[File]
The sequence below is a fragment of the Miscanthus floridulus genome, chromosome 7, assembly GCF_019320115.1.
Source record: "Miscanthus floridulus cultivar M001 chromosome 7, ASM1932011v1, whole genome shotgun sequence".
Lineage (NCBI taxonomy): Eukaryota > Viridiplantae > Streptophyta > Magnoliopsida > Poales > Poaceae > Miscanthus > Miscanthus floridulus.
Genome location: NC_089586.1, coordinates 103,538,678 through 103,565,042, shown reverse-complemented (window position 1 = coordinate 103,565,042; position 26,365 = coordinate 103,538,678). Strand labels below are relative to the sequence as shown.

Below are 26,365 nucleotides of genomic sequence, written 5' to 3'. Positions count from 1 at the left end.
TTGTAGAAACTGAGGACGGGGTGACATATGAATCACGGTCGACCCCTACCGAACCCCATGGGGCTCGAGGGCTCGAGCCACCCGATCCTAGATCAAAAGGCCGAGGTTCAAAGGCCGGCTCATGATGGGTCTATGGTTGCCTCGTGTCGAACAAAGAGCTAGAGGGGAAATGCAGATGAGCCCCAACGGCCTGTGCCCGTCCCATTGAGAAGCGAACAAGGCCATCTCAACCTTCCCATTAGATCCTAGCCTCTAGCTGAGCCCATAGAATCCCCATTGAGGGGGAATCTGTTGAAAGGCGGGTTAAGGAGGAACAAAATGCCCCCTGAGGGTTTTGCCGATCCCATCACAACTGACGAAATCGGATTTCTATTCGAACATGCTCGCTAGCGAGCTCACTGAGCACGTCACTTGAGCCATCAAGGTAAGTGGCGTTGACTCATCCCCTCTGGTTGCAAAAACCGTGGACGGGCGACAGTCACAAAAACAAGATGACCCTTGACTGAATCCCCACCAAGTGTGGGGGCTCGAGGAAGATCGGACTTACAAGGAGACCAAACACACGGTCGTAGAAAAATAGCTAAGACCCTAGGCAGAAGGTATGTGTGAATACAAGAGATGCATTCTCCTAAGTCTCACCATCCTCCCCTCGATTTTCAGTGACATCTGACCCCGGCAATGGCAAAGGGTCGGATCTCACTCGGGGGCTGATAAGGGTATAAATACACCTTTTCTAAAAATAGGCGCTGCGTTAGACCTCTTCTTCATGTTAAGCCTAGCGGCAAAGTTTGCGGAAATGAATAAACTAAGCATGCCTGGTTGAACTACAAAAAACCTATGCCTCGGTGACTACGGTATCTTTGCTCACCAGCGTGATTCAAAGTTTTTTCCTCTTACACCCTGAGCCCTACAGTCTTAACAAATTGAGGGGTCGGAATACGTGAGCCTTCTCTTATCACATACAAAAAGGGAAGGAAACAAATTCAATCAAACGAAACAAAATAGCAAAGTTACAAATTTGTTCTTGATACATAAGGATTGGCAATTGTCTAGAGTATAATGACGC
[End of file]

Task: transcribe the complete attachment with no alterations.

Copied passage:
The sequence below is a fragment of the Miscanthus floridulus genome, chromosome 7, assembly GCF_019320115.1.
Source record: "Miscanthus floridulus cultivar M001 chromosome 7, ASM1932011v1, whole genome shotgun sequence".
Lineage (NCBI taxonomy): Eukaryota > Viridiplantae > Streptophyta > Magnoliopsida > Poales > Poaceae > Miscanthus > Miscanthus floridulus.
Genome location: NC_089586.1, coordinates 103,538,678 through 103,565,042, shown reverse-complemented (window position 1 = coordinate 103,565,042; position 26,365 = coordinate 103,538,678). Strand labels below are relative to the sequence as shown.

Below are 26,365 nucleotides of genomic sequence, written 5' to 3'. Positions count from 1 at the left end.
TTGTAGAAACTGAGGACGGGGTGACATATGAATCACGGTCGACCCCTACCGAACCCCATGGGGCTCGAGGGCTCGAGCCACCCGATCCTAGATCAAAAGGCCGAGGTTCAAAGGCCGGCTCATGATGGGTCTATGGTTGCCTCGTGTCGAACAAAGAGCTAGAGGGGAAATGCAGATGAGCCCCAACGGCCTGTGCCCGTCCCATTGAGAAGCGAACAAGGCCATCTCAACCTTCCCATTAGATCCTAGCCTCTAGCTGAGCCCATAGAATCCCCATTGAGGGGGAATCTGTTGAAAGGCGGGTTAAGGAGGAACAAAATGCCCCCTGAGGGTTTTGCCGATCCCATCACAACTGACGAAATCGGATTTCTATTCGAACATGCTCGCTAGCGAGCTCACTGAGCACGTCACTTGAGCCATCAAGGTAAGTGGCGTTGACTCATCCCCTCTGGTTGCAAAAACCGTGGACGGGCGACAGTCACAAAAACAAGATGACCCTTGACTGAATCCCCACCAAGTGTGGGGGCTCGAGGAAGATCGGACTTACAAGGAGACCAAACACACGGTCGTAGAAAAATAGCTAAGACCCTAGGCAGAAGGTATGTGTGAATACAAGAGATGCATTCTCCTAAGTCTCACCATCCTCCCCTCGATTTTCAGTGACATCTGACCCCGGCAATGGCAAAGGGTCGGATCTCACTCGGGGGCTGATAAGGGTATAAATACACCTTTTCTAAAAATAGGCGCTGCGTTAGACCTCTTCTTCATGTTAAGCCTAGCGGCAAAGTTTGCGGAAATGAATAAACTAAGCATGCCTGGTTGAACTACAAAAAACCTATGCCTCGGTGACTACGGTATCTTTGCTCACCAGCGTGATTCAAAGTTTTTTCCTCTTACACCCTGAGCCCTACAGTCTTAACAAATTGAGGGGTCGGAATACGTGAGCCTTCTCTTATCACATACAAAAAGGGAAGGAAACAAATTCAATCAAACGAAACAAAATAGCAAAGTTACAAATTTGTTCTTGATACATAAGGATTGGCAATTGTCTAGAGTATAATGACGC